Leukemia Society of America (LSA) scientist Dr. Brian Druker has
described a drug that may be useful for combatting chronic myelogenous
leukemia (CML). The new drug may be able to target leukemia cells,
a much sought-after approach to cancer treatment.
In CML, chromosomes 9 and 22 exchange segments and form a faulty
gene called BCR-ABL that produces an abnormal protein. The protein,
an elongated tyrosine kinase, is thought to cause leukemia. Dr.
Druker and his collaborators designed a drug that inhibits the
activity of the protein product of the abnormal gene. The drug,
a tyrosine kinase inhibitor, suppresses the activity of the abnormal
protein in leukemia cells in laboratory cultures and in mice with
leukemia. The drug kills the leukemia cells, but not normal cells.
These findings appear in Nature Medicine [2(5):561-566,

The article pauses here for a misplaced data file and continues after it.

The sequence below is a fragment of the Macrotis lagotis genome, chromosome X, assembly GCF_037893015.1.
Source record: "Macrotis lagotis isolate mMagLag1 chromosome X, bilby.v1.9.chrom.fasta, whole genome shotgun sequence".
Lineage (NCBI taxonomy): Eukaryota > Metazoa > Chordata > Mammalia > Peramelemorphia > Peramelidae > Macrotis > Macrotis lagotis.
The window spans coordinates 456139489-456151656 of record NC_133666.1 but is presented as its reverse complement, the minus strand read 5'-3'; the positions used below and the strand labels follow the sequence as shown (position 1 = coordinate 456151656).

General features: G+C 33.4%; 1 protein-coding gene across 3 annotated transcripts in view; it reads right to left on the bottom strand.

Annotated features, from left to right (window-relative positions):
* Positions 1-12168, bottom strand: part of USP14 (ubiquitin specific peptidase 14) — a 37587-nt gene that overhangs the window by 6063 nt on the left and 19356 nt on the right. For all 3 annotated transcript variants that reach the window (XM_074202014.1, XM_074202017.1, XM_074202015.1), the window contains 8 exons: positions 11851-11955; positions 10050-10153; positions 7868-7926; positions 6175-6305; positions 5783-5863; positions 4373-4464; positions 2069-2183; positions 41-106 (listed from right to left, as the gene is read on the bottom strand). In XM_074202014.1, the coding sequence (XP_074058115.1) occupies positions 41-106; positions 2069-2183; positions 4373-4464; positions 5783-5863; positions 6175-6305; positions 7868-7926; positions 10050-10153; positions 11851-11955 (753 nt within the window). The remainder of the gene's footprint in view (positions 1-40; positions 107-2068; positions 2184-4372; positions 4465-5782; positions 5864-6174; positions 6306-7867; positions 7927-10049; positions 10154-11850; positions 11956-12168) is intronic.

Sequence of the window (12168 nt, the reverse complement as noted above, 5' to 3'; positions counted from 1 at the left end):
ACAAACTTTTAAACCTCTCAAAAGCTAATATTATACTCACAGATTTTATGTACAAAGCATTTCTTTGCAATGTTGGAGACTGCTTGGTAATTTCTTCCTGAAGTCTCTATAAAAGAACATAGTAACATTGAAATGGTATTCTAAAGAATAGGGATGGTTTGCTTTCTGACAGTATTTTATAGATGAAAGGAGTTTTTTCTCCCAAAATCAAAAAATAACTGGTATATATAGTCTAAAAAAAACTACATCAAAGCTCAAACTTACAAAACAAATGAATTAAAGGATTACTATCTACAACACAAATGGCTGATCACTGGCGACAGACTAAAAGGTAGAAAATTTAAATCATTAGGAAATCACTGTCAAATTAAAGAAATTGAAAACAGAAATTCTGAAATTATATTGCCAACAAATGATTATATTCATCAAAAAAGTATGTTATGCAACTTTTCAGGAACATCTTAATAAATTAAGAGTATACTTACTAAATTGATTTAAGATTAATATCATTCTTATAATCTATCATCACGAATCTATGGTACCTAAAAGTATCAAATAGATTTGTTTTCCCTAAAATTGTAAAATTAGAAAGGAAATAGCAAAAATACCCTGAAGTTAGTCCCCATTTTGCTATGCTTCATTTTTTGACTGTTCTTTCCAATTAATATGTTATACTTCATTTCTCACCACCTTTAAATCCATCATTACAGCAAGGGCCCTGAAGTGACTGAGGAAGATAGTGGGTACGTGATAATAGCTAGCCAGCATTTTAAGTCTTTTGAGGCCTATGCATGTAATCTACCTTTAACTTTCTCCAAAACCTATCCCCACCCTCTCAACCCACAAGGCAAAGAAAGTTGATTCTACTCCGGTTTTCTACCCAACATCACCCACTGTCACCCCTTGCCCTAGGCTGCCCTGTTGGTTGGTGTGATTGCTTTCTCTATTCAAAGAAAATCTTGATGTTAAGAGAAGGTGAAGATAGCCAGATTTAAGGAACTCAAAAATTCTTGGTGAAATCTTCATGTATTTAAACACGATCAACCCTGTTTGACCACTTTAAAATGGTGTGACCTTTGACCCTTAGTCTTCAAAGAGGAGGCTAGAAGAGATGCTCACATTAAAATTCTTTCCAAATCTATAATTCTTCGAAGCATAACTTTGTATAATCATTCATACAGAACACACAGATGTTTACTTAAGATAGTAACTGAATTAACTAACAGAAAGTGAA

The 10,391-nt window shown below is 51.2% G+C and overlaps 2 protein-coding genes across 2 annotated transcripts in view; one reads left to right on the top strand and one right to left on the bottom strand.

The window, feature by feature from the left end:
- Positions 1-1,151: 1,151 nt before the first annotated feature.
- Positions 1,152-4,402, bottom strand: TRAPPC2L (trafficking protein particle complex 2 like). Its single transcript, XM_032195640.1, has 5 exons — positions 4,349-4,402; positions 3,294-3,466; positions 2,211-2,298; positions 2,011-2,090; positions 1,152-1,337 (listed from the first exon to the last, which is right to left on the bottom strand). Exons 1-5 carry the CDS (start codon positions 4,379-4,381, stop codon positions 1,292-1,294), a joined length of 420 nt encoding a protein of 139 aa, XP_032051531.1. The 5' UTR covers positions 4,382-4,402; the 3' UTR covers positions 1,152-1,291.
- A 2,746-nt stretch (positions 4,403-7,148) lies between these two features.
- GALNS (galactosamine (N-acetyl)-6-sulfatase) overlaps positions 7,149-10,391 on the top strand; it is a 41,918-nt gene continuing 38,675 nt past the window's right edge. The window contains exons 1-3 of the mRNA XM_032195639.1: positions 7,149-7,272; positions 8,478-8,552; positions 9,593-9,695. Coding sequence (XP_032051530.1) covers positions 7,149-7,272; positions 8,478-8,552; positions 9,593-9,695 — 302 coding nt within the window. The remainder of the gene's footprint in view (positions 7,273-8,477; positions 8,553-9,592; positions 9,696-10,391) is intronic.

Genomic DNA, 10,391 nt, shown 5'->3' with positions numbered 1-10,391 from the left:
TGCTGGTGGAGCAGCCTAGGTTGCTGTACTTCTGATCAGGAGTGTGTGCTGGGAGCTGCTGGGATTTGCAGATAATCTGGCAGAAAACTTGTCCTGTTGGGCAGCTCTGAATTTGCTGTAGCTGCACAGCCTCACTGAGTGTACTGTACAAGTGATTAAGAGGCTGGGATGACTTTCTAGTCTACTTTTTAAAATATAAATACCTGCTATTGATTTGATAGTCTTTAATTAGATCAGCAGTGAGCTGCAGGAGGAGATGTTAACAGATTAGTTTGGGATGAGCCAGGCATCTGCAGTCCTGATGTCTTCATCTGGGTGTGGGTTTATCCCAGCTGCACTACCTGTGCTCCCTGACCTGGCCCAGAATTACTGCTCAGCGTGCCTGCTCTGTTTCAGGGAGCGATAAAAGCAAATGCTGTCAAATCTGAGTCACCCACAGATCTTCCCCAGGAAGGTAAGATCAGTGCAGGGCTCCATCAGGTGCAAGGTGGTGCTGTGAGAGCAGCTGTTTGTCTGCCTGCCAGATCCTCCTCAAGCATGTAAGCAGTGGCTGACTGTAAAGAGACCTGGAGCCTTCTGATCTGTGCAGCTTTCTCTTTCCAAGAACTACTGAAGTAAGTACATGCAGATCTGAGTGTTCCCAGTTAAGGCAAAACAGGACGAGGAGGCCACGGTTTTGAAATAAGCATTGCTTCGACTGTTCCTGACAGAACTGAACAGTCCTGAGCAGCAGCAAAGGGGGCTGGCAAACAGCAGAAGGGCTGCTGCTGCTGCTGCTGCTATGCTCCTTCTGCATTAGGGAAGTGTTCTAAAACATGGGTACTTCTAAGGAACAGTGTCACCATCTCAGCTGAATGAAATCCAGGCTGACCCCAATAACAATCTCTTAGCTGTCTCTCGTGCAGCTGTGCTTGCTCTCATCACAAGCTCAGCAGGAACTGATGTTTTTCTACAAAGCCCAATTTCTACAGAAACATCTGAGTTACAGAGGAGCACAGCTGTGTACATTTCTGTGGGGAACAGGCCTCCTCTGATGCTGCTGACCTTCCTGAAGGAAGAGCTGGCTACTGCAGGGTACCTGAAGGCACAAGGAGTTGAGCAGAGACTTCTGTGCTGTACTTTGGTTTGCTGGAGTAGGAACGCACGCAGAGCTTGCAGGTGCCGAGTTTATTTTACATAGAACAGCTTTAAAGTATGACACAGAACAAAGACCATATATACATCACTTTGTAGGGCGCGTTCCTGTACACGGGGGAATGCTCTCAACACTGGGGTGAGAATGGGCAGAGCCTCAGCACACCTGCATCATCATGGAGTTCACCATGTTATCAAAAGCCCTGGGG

The LSA scientist plans to treat CML patients with this compound
through injections in the blood. He believes that the compound
will seek out the leukemic cells with the faulty protein and destroy
them. Clinical trials of the new therapy should begin this fall
at the Oregon Health Sciences University.
According to Dr. Druker, "Previous treatments for CML relied
on chemotherapy and marrow transplantation. A drawback of standard
chemotherapy treatment is that it damages healthy blood cells.
Only a minority of patients can currently be helped by marrow
transplantation because patients either do not have a suitable
donor or are too old for the procedure, so new therapies are crucial."
Dr. Druker and his team are also investigating use of the drug
to purge the marrow of leukemia cells in selected patients. Physicians
first remove marrow from CML patients and treat the marrow cells
with the compound. They then reinfuse the treated marrow cells
into patients and the cells reconstitute themselves, restoring
blood cell production.
Chronic myelogenous leukemia affects about 6,000 Americans annually,
according to National Cancer Institute estimates. Development
of the new drug may have far-reaching implications for patients
with other cancers linked to genetic abnormalities, such as breast
and colon cancer, said Dr. Druker.
Adapted from Newsline, Summer 1996